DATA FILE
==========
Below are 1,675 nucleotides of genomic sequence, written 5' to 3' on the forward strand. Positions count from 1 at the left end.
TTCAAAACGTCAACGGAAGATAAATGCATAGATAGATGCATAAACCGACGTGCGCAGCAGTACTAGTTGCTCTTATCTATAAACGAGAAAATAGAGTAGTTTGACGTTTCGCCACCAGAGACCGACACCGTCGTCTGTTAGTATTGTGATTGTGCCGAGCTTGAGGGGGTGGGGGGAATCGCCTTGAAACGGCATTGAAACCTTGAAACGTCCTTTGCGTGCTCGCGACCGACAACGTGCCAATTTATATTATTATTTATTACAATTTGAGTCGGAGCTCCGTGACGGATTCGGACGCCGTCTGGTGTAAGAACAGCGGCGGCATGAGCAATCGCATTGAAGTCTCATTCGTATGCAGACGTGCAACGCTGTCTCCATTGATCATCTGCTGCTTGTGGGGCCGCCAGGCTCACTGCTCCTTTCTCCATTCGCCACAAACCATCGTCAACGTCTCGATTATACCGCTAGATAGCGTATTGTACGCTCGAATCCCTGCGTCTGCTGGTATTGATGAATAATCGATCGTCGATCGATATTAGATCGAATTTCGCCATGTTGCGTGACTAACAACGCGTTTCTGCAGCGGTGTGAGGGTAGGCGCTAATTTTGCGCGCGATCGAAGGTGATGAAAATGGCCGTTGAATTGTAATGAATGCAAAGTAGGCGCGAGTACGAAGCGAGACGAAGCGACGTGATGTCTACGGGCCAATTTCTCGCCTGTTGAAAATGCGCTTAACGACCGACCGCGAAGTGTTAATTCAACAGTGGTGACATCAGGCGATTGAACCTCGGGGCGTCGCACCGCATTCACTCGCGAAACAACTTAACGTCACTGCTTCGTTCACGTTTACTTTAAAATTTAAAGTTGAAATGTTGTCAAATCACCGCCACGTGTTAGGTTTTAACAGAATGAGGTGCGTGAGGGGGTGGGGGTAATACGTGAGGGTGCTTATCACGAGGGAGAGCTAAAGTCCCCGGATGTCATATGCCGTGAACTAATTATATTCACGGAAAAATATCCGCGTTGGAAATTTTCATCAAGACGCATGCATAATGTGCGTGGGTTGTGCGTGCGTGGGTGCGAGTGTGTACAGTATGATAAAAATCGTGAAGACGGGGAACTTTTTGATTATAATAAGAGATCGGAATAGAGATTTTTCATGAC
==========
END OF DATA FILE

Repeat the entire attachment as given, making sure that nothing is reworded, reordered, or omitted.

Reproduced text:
Below are 1,675 nucleotides of genomic sequence, written 5' to 3' on the forward strand. Positions count from 1 at the left end.
TTCAAAACGTCAACGGAAGATAAATGCATAGATAGATGCATAAACCGACGTGCGCAGCAGTACTAGTTGCTCTTATCTATAAACGAGAAAATAGAGTAGTTTGACGTTTCGCCACCAGAGACCGACACCGTCGTCTGTTAGTATTGTGATTGTGCCGAGCTTGAGGGGGTGGGGGGAATCGCCTTGAAACGGCATTGAAACCTTGAAACGTCCTTTGCGTGCTCGCGACCGACAACGTGCCAATTTATATTATTATTTATTACAATTTGAGTCGGAGCTCCGTGACGGATTCGGACGCCGTCTGGTGTAAGAACAGCGGCGGCATGAGCAATCGCATTGAAGTCTCATTCGTATGCAGACGTGCAACGCTGTCTCCATTGATCATCTGCTGCTTGTGGGGCCGCCAGGCTCACTGCTCCTTTCTCCATTCGCCACAAACCATCGTCAACGTCTCGATTATACCGCTAGATAGCGTATTGTACGCTCGAATCCCTGCGTCTGCTGGTATTGATGAATAATCGATCGTCGATCGATATTAGATCGAATTTCGCCATGTTGCGTGACTAACAACGCGTTTCTGCAGCGGTGTGAGGGTAGGCGCTAATTTTGCGCGCGATCGAAGGTGATGAAAATGGCCGTTGAATTGTAATGAATGCAAAGTAGGCGCGAGTACGAAGCGAGACGAAGCGACGTGATGTCTACGGGCCAATTTCTCGCCTGTTGAAAATGCGCTTAACGACCGACCGCGAAGTGTTAATTCAACAGTGGTGACATCAGGCGATTGAACCTCGGGGCGTCGCACCGCATTCACTCGCGAAACAACTTAACGTCACTGCTTCGTTCACGTTTACTTTAAAATTTAAAGTTGAAATGTTGTCAAATCACCGCCACGTGTTAGGTTTTAACAGAATGAGGTGCGTGAGGGGGTGGGGGTAATACGTGAGGGTGCTTATCACGAGGGAGAGCTAAAGTCCCCGGATGTCATATGCCGTGAACTAATTATATTCACGGAAAAATATCCGCGTTGGAAATTTTCATCAAGACGCATGCATAATGTGCGTGGGTTGTGCGTGCGTGGGTGCGAGTGTGTACAGTATGATAAAAATCGTGAAGACGGGGAACTTTTTGATTATAATAAGAGATCGGAATAGAGATTTTTCATGAC